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Geocaching.com has a listing of fundamental placement guidelines that include legal and and other restrictions like cache saturation. What are some more informal guidelines to follow when placing a cache?

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closed as not constructive by MaskedPlant, Jasper, gerrit, bmike, theJollySin Dec 20 '12 at 22:24

As it currently stands, this question is not a good fit for our Q&A format. We expect answers to be supported by facts, references, or expertise, but this question will likely solicit debate, arguments, polling, or extended discussion. If you feel that this question can be improved and possibly reopened, visit the help center for guidance.If this question can be reworded to fit the rules in the help center, please edit the question.

    
I like the question and the information it seeks, but I'm not sure it's appropriate for this site. The answer could be an unending list and pretty subjective. I'm not sure how to edit it to get the info you seek and have it be specifically answerable. –  MaskedPlant Dec 10 '12 at 17:14
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I'm new to this site but have followed a number of other SE sites. I think some domains are easier to have questions with definitive answers while others will have more with subjective responses. I read (and responded) to other geocaching questions on the site and feel this follows in their vein. I don't think there is an endless list of places to discuss. –  Brad Patton Dec 10 '12 at 17:58

3 Answers 3

Here is my list of places to avoid:

  • School playground - Either on or near a school playground is not good. It greatly restricts the hours it can be found. It's ok to look for when I have my kids but sad to say not the best thing for an older male to be poking around. Nearby public playgrounds is ok but not on or too near the equipment.

  • Areas of high crime - If I don't feel safe taking my kids there probably not a good idea for a cache.

  • Homeless areas - Again it's a safety factor. I don't want to be searching around near someone's sleeping area.

  • Center islands - In my area we have a number of islands in the road ways some with monuments (like old guns). While some of them would probably offer really good hiding spots I don't like searching for a cache with lots of traffic flying by.

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There are also some less obvious but still bad locations. Quite recently there was a fair amount of friction among different groups of outdoor lovers in certain area when someone placed several caches directly at established but unofficial wilderness campsites. It may seem like a good idea, the places are usually somewhat known, some of them has been in use for many decades and accumulated interesting history, but think about how annoying it could be when you are waking up in the morning, getting out of sleeping bags, cooking breakfast, packing, etc. and bunch of people show up and start wandering around, poking here and there, looking for hidden caches. Most of these locations have their unwritten rules, generally respected by backpackers, however, a lot of cachers do not know these rules and will not follow them, which will cause additional conflicts. I know of at least two such sites that were recently abandoned because someone placed a cache there and because of problems that it caused. One of these sites have been in use for over 50 years.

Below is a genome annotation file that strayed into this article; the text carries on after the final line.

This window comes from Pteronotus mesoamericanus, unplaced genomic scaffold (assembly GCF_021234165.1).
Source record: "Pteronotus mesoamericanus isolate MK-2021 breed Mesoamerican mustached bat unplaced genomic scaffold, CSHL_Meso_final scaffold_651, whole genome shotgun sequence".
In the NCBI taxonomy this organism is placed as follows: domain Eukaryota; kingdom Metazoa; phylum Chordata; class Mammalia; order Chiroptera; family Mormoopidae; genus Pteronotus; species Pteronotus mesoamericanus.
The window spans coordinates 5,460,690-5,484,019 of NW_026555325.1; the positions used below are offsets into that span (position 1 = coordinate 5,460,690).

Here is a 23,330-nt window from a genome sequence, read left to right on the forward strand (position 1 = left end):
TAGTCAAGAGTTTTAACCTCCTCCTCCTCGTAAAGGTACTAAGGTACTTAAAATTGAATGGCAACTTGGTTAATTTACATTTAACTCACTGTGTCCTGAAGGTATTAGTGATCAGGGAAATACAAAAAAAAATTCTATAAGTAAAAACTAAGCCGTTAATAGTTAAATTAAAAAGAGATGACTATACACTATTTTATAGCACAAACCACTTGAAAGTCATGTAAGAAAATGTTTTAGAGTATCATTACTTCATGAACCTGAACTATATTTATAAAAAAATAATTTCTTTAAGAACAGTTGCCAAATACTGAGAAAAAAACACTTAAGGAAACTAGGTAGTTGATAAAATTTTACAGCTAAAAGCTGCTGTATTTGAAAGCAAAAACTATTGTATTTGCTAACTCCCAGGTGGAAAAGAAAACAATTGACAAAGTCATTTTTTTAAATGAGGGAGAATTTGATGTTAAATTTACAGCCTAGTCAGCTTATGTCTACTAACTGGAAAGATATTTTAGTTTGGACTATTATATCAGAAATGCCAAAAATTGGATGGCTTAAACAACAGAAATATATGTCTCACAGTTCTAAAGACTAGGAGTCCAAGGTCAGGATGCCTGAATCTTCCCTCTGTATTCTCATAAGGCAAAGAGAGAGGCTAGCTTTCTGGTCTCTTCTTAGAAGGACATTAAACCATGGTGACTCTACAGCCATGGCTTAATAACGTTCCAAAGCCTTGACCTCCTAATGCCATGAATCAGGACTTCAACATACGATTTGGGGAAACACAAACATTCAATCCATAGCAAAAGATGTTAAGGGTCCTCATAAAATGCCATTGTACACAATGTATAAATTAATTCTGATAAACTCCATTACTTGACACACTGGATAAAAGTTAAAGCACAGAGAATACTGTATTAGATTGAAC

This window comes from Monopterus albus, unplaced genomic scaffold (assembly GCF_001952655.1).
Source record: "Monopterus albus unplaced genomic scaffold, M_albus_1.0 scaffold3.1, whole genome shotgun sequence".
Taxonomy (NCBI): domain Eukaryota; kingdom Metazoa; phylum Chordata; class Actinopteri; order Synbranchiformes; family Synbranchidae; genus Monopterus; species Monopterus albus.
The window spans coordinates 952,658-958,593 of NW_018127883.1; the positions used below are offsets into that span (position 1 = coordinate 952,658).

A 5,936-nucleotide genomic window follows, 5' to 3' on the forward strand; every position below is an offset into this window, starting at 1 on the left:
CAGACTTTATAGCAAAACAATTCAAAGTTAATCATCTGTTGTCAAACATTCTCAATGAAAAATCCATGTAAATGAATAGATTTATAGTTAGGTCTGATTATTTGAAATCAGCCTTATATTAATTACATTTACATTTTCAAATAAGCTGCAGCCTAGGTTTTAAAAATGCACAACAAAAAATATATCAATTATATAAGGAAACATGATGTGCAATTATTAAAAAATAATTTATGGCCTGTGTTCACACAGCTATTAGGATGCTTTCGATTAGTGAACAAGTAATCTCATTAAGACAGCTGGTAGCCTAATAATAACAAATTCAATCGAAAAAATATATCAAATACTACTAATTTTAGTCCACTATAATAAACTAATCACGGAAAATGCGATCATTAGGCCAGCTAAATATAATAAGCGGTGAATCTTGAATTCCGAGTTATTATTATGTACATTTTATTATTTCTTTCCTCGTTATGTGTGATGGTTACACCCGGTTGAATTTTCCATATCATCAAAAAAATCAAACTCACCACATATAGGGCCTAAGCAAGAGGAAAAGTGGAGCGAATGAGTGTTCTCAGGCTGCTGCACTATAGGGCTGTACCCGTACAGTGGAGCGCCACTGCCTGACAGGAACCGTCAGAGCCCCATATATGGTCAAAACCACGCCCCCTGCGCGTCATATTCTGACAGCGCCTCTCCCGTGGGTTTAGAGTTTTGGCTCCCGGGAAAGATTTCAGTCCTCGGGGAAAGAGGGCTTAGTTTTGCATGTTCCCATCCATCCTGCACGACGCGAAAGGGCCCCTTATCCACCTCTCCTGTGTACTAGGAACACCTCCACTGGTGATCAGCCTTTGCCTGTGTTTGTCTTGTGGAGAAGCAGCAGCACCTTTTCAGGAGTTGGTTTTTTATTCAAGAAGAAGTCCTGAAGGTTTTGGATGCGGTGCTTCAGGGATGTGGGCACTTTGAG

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As you point out, there's a number of legal guidelines they enforce and if the cache contravenes any of these it won't even be published (they check each one before it goes live.)

But in terms of other areas that wouldn't necessarily be advised:

  • You point out school playgrounds, but I'd go as far to say around schools, nurseries or other places with children in general. This ends up looking rather suspicious if you're not careful and people are generally vigilant around these areas too. Sure, things will likely be ok in the end but you could land yourself with a lot of hassle if you're not very careful.
  • Alleyways. On the face of it, these often seem like good places to hide Geocaches - they're accessible and not too busy as to attract attention. However, those factors don't just attract geocachers, they attract other types too - I've had to remove such caches after reports of used needles being found everywhere. Dog poo also tends to be more prolific in such locations, since there's less of a worry someone will observe and report it.
  • Areas where an important event is happening. I was particularly aware of this with the 2012 olympics - as a result, many caches around London were disabled for this period to avoid attracting suspicion and potentially rather bad consequences.
  • Areas with constant maintenance where the cache is likely to be often found and thrown away. I found this out the hard way once with a hedge that was trimmed back every month or 2...

Also worth mentioning are caches which are difficult or dangerous to get to - but these don't make them bad caches per-se, on the contrary one of the best caches I've found has fitted this description. But you need to be very careful that when doing this you advertise it as such. A lot of people seek out extreme caches, but someone expecting a nano stuck on a lampost and finding he has to cross the Niagra falls on a tightrope isn't going to be too happy ;)

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